“I think he jumped into the cameraman,” Bogut said after the Warriors tied the Finals at two games apiece. “Yeah, I think he came down and took two steps and then fell into the cameraman. I definitely, definitely didn’t hit him that hard.”

When asked if he was serious, Bogut said, “That’s how it was. If you look at the replay, you can see the two steps being taken and then him falling into the camera. That’s what we saw on the replay, and that’s what my teammates saw.”

As further evidence, Iguodala had some fun at James’ expense by pretending to hurt his arm, clutching it after he was fouled late in the third quarter. It was the first topic he was asked about on a night when he returned to the starting lineup, after a frustrating but selfless season coming off the bench, and scored 22 points while helping hold an exhausted and beaten-up James to 20 points on 7-of-22 shooting. His answer did not disappoint in that it completely avoided the question.

“It’s more that goes into the game than people realize,” Iguodala said. “Like not being able to sleep and get in your normal routine. You can’t take naps. It’s like everything — every emotion, every thought, physical, mental, psychological — is thrown into the game. My brain is, like, fried. But it’s like we understand the commitment and sacrifice we have to make. So it was just a perfect opportunity to relax and enjoy the moment. As soon as you get back to the line and shoot the free throws, you’re right back into grinding, grinding, grinding, trying to get a win.”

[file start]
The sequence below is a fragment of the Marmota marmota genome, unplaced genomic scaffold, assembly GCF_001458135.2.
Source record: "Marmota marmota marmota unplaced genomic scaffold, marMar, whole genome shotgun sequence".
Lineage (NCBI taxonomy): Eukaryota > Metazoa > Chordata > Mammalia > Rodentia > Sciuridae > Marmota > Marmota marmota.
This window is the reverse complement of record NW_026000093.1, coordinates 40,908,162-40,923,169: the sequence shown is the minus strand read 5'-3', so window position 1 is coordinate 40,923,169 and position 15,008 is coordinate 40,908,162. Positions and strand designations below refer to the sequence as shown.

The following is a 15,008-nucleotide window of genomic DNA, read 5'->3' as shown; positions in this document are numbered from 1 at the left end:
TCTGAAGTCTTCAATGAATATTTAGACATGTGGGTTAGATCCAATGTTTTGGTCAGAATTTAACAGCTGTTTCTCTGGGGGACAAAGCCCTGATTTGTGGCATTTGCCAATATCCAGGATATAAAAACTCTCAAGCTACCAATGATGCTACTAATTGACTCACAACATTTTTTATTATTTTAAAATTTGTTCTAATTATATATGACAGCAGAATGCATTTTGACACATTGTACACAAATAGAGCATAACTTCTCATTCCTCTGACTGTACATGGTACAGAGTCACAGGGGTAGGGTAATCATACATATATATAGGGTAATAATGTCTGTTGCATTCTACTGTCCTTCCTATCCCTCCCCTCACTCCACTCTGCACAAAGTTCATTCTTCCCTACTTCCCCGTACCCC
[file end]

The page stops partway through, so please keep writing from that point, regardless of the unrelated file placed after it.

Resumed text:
The Warriors got one, 103-82, in the return-to-normality performance we’ve been waiting to observe in the Finals. In the process, they regained the swagger that had characterized their 67-win regular season and relatively easy postseason. Even Curry’s wife, Ayesha, got in the act by pointing at her head after the victory, a return mock for James’ similar gesture after her husband’s critical late turnover in Game 3.